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Randomly Reviewed "Call me by your name"

It was a long time since I had seen such a delicate and warm film about coming-of-age, and with Lady Bird it has dragged attention to the theme. The closest I recall was "The Perks of Being a Wallflower", mainly due to his main character Charlie, so shy and delicate and, yet, so incredibly true.

I was able to live part of my youth both ignoring technology and shaping the way I learn to communicate through instant messaging. I was born in Milan in 1988, and my family raised me, on summer breaks, between the Piacenza countryside, Liguria beaches and Trentino mountains. I had my first mobile phone when I was in secondary school and I remember having "Home", "Grandparents", "Mom office" in the contact lists. None of my friends had a mobile, so for a long time mine was dead in a drawer in the kitchen, while I skate in the courtyard.


It was a way to jump back when

I was younger and had no experience of technology.


"Call me by your name" made me think about the endless summer afternoon, reading somewhere, escaping from homework.

Even though messaging is crucial to our lifetime and daily routine, Snapchat, Instagram Stories, whatever, I'm grateful I had the time to live part of my life in a genuine way. Please don't let me be misunderstood: I'm not a radical supporter of exclusive verbal and eye-contact relationship. I'm fully aware that social communication is playing a crucial role in our society. Both "Call me by name" and "The Perks of Being a Wallflower" are about the delicate struggle of becoming a grown-up, dwelling upon feelings and emotions, but expressed in person. Sometimes they are designate to proxemics and sometimes are trapped in the deepest part of the chest.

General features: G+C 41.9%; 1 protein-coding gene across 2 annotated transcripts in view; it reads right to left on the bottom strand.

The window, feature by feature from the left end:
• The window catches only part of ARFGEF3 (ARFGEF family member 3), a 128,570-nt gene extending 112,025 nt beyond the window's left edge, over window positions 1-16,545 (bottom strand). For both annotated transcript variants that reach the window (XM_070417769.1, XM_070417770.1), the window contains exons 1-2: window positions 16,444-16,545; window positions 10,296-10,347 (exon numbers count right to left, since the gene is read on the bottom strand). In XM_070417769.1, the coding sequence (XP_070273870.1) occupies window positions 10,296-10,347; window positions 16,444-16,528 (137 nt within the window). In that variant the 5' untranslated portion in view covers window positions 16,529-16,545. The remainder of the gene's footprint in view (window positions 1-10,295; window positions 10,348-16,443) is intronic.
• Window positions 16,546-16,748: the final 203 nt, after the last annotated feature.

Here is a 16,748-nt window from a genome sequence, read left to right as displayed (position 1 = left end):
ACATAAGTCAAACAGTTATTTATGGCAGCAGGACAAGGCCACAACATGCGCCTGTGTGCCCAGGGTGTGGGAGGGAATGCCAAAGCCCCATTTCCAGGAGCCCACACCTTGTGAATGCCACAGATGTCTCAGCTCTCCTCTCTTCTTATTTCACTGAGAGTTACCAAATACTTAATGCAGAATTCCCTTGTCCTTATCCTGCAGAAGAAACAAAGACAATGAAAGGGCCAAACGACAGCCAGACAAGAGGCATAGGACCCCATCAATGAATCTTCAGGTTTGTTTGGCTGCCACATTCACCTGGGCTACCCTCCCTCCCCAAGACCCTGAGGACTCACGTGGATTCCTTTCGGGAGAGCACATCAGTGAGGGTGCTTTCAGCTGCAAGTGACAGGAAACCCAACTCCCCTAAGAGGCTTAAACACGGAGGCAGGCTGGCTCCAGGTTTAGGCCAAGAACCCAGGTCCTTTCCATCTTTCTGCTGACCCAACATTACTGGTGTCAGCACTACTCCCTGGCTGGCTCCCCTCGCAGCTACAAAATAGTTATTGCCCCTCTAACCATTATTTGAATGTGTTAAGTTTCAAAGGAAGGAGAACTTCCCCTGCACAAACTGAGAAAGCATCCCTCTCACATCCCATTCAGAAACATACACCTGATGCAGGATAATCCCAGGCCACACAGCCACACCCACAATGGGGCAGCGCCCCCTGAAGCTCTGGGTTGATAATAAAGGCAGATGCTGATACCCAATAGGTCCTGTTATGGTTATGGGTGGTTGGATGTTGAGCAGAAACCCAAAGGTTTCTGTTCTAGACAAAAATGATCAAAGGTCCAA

The film is a visual ode to what was to live summer in Italy at that time. An ample house with gardens, a tiny natural stone pool, fruit trees, uncomfortable striped beach chair to read and nap. A big table where to regroup before the sunset in a garden filled up with cicadas.

A family inspired and nourished by literature, cultural, arts and freedom. The genuine passion for the past and its meaningful sorrow. Elio's parents are passionate and cultural developed people with a deep understanding of their son's desires and needs. I can say one of the most beautiful dialogue in the film is the one between father and son: "nature has the funniest way to find our weakest spot." They share a secret experience of young love, connected by a shared experience, they now know and respect each other in a more profound and gentle way.

Luca Guadagnino's signature is the final scene. A 4-minute scene in which no one says a word. Elio, in the foreground, cries and smiles, suffering and remembering the beautiful moments spent together with Oliver and, in the background, blurred, the family is setting the table.


When we suffer the world around us continues to spin

and somehow it takes us back, wrapped, into reality.


But there's a moment, suspended in our life, when emotions overwhelm our mind in the most powerful and destructive way. That moment come to the surface in an uncanny swirl of feelings and awareness.

We have all been there, at least once.

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